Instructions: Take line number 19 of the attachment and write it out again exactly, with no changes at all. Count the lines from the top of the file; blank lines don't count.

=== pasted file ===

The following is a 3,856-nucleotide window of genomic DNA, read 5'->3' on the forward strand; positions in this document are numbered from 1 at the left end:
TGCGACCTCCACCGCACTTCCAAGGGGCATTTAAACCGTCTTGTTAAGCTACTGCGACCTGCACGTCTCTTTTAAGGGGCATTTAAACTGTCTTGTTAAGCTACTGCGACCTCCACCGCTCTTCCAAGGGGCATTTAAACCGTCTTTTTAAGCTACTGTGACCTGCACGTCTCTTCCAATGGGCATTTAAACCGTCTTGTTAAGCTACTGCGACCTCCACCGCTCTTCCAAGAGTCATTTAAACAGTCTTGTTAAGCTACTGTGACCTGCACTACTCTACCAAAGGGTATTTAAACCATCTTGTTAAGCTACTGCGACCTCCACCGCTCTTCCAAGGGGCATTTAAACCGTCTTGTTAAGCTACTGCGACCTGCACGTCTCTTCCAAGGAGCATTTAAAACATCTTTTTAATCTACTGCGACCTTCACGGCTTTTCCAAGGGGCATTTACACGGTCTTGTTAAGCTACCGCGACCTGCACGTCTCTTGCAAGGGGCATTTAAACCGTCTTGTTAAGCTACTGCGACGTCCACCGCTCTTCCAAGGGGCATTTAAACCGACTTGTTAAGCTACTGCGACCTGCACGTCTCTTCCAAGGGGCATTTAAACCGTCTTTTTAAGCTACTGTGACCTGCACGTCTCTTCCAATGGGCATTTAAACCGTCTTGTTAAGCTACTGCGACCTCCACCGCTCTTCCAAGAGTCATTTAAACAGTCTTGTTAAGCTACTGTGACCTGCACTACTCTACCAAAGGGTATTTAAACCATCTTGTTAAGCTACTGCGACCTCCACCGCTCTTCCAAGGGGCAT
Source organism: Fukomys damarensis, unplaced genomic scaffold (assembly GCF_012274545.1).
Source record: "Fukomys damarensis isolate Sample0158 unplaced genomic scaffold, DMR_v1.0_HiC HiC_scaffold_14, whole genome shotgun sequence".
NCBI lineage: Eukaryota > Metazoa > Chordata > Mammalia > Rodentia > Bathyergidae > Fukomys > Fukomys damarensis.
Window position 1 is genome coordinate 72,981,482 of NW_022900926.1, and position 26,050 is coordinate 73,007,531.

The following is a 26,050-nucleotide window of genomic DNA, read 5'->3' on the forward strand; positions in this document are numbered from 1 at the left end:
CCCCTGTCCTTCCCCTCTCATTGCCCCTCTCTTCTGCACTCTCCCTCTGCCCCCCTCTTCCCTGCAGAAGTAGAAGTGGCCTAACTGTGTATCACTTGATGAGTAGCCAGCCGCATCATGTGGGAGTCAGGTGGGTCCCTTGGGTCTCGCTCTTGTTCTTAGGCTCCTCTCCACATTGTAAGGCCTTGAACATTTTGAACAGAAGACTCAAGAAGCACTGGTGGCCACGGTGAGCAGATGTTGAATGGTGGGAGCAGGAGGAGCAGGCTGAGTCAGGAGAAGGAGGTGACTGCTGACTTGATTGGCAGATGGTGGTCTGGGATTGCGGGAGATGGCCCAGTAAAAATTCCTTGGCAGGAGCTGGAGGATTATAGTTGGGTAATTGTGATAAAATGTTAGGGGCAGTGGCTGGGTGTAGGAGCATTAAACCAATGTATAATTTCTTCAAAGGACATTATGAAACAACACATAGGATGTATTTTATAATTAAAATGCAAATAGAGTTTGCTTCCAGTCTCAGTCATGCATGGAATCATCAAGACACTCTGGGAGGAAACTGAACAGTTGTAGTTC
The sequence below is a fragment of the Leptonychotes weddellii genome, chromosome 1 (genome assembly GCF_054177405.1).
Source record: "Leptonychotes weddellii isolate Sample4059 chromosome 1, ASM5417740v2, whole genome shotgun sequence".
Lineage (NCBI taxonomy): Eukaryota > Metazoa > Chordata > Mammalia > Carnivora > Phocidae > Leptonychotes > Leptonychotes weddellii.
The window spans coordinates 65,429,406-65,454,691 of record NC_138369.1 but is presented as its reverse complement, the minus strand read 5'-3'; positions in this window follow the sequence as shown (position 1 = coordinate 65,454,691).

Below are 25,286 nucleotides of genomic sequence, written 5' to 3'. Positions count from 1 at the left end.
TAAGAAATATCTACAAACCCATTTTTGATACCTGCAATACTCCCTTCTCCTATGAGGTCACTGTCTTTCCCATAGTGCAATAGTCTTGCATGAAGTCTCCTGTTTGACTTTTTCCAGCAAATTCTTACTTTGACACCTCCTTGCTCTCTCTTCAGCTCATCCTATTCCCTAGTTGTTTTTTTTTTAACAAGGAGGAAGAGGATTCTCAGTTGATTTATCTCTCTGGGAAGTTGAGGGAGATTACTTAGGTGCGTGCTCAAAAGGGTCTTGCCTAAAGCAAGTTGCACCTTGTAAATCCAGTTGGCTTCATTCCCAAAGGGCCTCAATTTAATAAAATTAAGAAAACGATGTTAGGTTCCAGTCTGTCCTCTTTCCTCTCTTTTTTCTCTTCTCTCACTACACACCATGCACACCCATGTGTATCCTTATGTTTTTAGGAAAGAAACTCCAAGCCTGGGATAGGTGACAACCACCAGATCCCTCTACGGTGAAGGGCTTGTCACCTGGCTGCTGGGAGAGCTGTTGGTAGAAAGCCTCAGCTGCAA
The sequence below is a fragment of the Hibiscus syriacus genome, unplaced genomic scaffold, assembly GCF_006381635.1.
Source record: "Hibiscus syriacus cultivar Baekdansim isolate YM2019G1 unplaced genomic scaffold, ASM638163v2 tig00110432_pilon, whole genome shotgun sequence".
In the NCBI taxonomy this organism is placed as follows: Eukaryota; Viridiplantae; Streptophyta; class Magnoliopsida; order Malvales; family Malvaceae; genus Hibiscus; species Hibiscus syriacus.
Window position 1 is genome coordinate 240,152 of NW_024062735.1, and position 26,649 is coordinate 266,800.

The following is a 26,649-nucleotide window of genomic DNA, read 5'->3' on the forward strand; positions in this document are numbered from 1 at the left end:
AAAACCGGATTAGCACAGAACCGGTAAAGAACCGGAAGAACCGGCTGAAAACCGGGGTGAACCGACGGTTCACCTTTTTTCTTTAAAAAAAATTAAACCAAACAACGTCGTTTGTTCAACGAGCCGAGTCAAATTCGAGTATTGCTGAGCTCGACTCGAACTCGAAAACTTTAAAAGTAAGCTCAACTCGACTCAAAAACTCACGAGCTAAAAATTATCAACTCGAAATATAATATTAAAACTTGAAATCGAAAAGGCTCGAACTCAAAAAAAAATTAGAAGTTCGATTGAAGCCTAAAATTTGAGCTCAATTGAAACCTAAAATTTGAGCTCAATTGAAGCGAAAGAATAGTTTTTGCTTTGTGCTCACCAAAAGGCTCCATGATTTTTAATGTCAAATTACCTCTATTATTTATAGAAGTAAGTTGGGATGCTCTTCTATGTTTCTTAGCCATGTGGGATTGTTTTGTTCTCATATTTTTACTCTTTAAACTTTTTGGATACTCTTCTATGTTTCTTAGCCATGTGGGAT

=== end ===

The following is a 26,649-nucleotide window of genomic DNA, read 5'->3' on the forward strand; positions in this document are numbered from 1 at the left end: